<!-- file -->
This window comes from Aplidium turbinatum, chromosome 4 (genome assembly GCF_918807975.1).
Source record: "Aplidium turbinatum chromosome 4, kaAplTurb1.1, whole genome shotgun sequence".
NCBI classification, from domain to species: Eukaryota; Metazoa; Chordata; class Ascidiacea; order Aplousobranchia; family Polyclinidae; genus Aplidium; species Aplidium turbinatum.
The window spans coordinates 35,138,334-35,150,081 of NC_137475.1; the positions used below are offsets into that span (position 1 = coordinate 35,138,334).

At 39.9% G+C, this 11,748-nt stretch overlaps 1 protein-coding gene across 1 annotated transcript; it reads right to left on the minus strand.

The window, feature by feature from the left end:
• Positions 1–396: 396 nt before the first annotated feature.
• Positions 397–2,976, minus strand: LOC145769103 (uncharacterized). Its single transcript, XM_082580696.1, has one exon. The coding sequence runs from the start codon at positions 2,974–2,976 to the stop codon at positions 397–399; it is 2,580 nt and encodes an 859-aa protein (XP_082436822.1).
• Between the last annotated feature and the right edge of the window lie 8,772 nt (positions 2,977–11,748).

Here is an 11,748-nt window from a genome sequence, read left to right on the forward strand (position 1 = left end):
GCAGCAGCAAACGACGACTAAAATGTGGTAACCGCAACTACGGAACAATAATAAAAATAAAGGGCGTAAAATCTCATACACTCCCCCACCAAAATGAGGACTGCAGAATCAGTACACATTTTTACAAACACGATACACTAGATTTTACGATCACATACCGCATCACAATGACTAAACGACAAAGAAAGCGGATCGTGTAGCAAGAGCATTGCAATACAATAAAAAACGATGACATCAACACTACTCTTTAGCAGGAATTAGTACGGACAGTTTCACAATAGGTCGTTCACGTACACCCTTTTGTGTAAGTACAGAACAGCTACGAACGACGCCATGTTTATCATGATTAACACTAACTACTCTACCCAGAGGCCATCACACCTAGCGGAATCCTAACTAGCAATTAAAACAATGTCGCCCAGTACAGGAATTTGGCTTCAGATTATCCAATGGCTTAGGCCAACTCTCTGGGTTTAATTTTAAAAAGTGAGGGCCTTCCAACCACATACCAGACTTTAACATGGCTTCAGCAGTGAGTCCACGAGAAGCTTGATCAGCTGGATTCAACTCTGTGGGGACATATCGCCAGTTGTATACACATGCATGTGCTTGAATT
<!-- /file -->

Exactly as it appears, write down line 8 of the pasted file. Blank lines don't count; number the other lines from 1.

• Positions 397–2,976, minus strand: LOC145769103 (uncharacterized). Its single transcript, XM_082580696.1, has one exon. The coding sequence runs from the start codon at positions 2,974–2,976 to the stop codon at positions 397–399; it is 2,580 nt and encodes an 859-aa protein (XP_082436822.1).